(WATCH: ECS Masters – Adam Heller)

Researchers have combined graphene with a tiny amount of gold to enhance the wonder material’s properties and develop a flexible skin patch to monitor blood glucose and automatically administer drugs as needed.

This from Extreme Tech:

[As] cool as a non-invasive blood-glucose monitor is, it’s nearly as revolutionary as what comes next: treatment. The patch is studded with “microneedles” that automatically cap themselves with a plug of tridecanoic acid. When high blood-glucose levels are detected, the patch heats a small heater on the needles which deforms the plug and allows the release of metformin, a common drug for treatment of type 2 diabetes. Cooling naturally restores the plug and stops drug release.

Read the full article.

This development is a huge stepping stone in the transformation of graphene as a laboratory curiosity to a real product. While it has taken a while due to the questions of the new material’s intrinsic properties, researchers believe that graphene-based products could soon be hitting the market.

Wrinkles and crumples, introduced by placing graphene on shrinky polymers, can enhance graphene's properties.Image: Brown University

Wrinkles and crumples, introduced by placing graphene on shrinky polymers, can enhance graphene’s properties.
Image: Brown University

By now we’ve heard about the seemingly endless possibilities for the wonder material graphene. The engineers at Brown University are looking to make those possibilities even more appealing through a process that could make the nanomaterial both water repellant and enhance its electrochemical properties.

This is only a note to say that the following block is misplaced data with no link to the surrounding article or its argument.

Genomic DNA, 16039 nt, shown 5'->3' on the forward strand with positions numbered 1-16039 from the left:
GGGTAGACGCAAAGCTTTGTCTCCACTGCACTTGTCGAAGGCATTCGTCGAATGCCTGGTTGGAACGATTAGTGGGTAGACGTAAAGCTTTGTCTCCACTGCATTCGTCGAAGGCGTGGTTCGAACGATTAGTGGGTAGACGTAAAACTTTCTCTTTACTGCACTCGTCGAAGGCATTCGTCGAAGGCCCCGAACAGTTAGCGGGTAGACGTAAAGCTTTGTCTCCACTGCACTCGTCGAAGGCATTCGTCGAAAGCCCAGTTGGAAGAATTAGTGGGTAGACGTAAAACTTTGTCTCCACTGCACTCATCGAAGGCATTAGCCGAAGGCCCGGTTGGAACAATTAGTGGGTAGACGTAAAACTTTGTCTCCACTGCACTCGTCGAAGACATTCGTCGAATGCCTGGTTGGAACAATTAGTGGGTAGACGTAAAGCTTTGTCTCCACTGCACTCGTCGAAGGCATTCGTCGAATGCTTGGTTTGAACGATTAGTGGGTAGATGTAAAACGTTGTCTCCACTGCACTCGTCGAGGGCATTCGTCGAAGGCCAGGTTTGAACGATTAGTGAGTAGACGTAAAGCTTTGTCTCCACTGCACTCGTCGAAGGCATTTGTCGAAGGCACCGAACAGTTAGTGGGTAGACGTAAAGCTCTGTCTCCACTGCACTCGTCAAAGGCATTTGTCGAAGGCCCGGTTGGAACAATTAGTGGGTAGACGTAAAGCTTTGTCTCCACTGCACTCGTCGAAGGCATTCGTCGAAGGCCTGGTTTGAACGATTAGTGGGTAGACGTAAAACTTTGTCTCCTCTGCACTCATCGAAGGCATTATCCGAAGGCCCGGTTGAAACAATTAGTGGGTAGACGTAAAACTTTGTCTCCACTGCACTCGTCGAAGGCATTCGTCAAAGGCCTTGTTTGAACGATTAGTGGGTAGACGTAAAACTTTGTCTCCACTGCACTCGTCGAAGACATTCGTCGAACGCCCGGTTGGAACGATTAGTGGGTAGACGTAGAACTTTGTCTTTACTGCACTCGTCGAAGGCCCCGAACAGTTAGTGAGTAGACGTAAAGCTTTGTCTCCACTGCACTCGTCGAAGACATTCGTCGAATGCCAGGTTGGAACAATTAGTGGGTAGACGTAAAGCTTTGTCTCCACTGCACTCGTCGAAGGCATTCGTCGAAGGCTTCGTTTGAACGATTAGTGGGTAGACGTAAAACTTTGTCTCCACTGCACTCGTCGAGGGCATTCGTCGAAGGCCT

The research team is looking to improve upon the already impressive graphene by wrinkling and crumpling sheets of the material by placing it on shrink polymers to enhance its properties, potentially leading to new breakthroughs in batteries and fuel cells.

This from Brown University:

This new research builds on previous work done by Robert Hurt and Ian Wong, from Brown’s School of Engineering. The team had previously showed that by introducing wrinkles into graphene, they could make substrates for culturing cells that were more similar to the complex environments in which cells grow in the body. For this latest work, the researchers led by Po-Yen Chen, a Hibbit postdoctoral fellow, wanted to build more complex architectures incorporating both wrinkles and crumples.

Read the full article.

Crumpling the graphene makes it superhydrophobic, a property that could be used to develop self-cleaning surfaces. Additionally, the enhanced electrochemical properties could be used in next-generation energy storage and production.

“You don’t need a new material to do it,” said Po-Yen Chen, co-author of the study. “You just need to crumple the graphene.”